TIM Hays can still remember the feeling of complete uncertainty that washed over him when he awoke in the intensive care unit at Royal North Shore Hospital last year.
Mr Hays, 28, of Coal Point, had been working in Sydney as a surveyor for engineering consultants Sinclair Knight Mertz.
He had been to a party at Warners Bay in July 2013 and was hit by a car while he was walking home.
The impact caused a severe spinal cord injury and Mr Hays was left with a dislocated fracture to his cervical spine at the C5-C6 level.
"My life changed dramatically from that point," Mr Hays said. "You have a completely uncertain future, I woke up in [the intensive care unit] and didn't know what was going to happen or how my life was going to figure."
He spent six weeks in intensive care before he was moved to the acute spinal ward.
It was there that he first began to regain some control - not just of his body but of his life - when he made contact with the Lifetime Care and Support Authority and its In-Voc Program, a return-to-work initiative for people with spinal injuries.
"The In-Voc program helped to start discussions with my employer to identify if a suitable role might exist," Mr Hays said.
As a surveyor, Mr Hays had been used to working outdoors but, through the In-Voc consultant, an office-based role for him was identified with the engineering company.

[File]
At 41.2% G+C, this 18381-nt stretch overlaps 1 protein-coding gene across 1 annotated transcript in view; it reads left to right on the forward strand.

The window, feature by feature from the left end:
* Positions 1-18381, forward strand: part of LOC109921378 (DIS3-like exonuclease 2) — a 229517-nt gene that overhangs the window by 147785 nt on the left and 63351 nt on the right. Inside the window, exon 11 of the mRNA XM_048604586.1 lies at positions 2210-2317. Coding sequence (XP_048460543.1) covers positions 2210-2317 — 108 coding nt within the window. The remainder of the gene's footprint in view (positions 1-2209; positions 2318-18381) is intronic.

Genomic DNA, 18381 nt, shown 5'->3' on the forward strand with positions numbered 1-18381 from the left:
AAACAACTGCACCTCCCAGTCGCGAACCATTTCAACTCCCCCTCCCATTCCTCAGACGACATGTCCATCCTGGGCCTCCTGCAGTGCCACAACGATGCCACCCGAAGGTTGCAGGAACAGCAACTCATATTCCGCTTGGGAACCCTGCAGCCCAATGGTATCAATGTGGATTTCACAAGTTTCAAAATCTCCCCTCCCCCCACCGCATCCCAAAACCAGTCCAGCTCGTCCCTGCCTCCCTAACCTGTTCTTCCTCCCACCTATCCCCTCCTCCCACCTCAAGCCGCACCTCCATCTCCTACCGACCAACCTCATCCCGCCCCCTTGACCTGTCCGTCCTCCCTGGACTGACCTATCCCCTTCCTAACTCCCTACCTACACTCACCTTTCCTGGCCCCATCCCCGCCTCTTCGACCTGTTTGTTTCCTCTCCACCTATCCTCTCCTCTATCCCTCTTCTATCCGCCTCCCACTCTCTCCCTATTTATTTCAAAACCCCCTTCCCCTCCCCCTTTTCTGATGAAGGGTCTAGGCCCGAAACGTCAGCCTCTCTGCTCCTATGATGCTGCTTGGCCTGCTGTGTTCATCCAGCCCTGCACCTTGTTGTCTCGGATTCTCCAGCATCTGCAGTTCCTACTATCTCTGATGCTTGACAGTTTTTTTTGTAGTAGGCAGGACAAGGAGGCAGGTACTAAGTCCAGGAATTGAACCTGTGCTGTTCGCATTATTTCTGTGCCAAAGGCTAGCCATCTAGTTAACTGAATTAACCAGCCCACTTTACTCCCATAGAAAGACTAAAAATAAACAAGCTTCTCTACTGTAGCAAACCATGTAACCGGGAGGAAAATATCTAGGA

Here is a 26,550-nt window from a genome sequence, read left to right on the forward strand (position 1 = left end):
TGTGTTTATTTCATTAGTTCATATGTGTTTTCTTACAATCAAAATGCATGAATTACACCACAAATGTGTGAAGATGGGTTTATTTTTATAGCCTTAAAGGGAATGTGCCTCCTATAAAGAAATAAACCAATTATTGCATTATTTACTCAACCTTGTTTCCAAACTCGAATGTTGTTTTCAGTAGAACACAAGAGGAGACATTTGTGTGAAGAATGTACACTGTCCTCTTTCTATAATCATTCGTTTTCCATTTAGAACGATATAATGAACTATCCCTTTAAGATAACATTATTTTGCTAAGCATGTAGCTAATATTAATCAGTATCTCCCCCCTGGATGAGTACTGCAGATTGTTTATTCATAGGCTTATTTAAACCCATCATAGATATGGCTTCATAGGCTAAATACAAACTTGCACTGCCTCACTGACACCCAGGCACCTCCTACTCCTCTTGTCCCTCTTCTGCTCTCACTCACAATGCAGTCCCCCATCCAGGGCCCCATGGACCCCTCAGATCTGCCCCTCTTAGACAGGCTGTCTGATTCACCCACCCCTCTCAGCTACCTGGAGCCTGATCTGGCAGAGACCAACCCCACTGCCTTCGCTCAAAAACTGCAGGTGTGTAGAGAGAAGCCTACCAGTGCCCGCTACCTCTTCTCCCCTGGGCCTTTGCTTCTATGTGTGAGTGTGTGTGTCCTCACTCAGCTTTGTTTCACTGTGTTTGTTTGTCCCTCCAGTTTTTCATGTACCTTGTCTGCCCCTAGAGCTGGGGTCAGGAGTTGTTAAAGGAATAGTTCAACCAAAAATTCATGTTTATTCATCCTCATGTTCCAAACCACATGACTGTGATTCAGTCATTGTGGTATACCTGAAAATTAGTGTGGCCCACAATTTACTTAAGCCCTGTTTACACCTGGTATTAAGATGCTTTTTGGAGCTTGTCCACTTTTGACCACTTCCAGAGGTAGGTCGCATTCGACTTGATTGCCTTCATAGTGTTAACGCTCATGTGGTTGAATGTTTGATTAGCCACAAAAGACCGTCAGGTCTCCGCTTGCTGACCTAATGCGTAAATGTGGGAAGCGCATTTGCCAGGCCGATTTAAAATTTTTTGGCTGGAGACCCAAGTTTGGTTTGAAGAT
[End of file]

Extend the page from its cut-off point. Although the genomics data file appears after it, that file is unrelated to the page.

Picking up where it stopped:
The consultant helped with a rehabilitation plan, Mr Hays said, including job-specific training and a gradual return to work.
The state government has announced it will fund the In-Voc program for a further five years, following an almost tripling of return-to-work rates during the pilot program.
Mr Hays is considered one of the success stories and has now started re-training as a spatial analyst at the company, which has been acquired by Jacobs.
His goals now include returning to full-time work and increasing his independence.
"I've been empowered through my return to work trial," he said.
"It's helped having an aim to go back to, not just rehabilitating for the sake of it.
"It has given me something to strive towards, not just through an employment side of things, but a social and intellectual side as well."
Mr Hays also praised Jacobs for its "flexibility and willingness to engage with the program" along with the staff in the intensive care and spinal wards at Royal North Shore Hospital and the Spinal Cord Injuries Australia peer support team.